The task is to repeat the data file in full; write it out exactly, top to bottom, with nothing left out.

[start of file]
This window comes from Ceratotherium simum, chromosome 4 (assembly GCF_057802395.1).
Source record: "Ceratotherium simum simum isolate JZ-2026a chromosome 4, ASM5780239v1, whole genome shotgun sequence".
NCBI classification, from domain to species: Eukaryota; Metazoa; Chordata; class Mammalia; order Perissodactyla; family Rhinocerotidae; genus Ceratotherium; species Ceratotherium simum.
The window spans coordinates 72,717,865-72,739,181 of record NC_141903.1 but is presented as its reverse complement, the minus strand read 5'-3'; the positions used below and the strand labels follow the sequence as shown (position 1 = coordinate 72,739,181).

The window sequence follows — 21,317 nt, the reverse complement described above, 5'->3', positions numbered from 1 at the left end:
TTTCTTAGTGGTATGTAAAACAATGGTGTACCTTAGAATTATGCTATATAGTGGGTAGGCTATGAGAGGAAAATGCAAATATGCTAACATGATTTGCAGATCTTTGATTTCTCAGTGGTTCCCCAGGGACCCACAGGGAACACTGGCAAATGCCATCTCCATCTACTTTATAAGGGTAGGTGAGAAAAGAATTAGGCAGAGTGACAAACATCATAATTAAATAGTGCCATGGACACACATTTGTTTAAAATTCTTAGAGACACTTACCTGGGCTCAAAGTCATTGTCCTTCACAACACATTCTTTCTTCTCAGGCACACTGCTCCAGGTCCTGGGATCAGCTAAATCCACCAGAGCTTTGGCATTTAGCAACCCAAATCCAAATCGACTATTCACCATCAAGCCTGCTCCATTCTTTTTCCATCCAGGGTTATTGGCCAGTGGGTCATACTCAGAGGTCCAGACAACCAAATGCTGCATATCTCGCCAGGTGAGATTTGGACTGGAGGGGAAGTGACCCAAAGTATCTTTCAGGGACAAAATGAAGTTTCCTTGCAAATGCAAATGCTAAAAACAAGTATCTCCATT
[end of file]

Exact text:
This window comes from Ceratotherium simum, chromosome 4 (assembly GCF_057802395.1).
Source record: "Ceratotherium simum simum isolate JZ-2026a chromosome 4, ASM5780239v1, whole genome shotgun sequence".
NCBI classification, from domain to species: Eukaryota; Metazoa; Chordata; class Mammalia; order Perissodactyla; family Rhinocerotidae; genus Ceratotherium; species Ceratotherium simum.
The window spans coordinates 72,717,865-72,739,181 of record NC_141903.1 but is presented as its reverse complement, the minus strand read 5'-3'; the positions used below and the strand labels follow the sequence as shown (position 1 = coordinate 72,739,181).

The window sequence follows — 21,317 nt, the reverse complement described above, 5'->3', positions numbered from 1 at the left end:
TTTCTTAGTGGTATGTAAAACAATGGTGTACCTTAGAATTATGCTATATAGTGGGTAGGCTATGAGAGGAAAATGCAAATATGCTAACATGATTTGCAGATCTTTGATTTCTCAGTGGTTCCCCAGGGACCCACAGGGAACACTGGCAAATGCCATCTCCATCTACTTTATAAGGGTAGGTGAGAAAAGAATTAGGCAGAGTGACAAACATCATAATTAAATAGTGCCATGGACACACATTTGTTTAAAATTCTTAGAGACACTTACCTGGGCTCAAAGTCATTGTCCTTCACAACACATTCTTTCTTCTCAGGCACACTGCTCCAGGTCCTGGGATCAGCTAAATCCACCAGAGCTTTGGCATTTAGCAACCCAAATCCAAATCGACTATTCACCATCAAGCCTGCTCCATTCTTTTTCCATCCAGGGTTATTGGCCAGTGGGTCATACTCAGAGGTCCAGACAACCAAATGCTGCATATCTCGCCAGGTGAGATTTGGACTGGAGGGGAAGTGACCCAAAGTATCTTTCAGGGACAAAATGAAGTTTCCTTGCAAATGCAAATGCTAAAAACAAGTATCTCCATT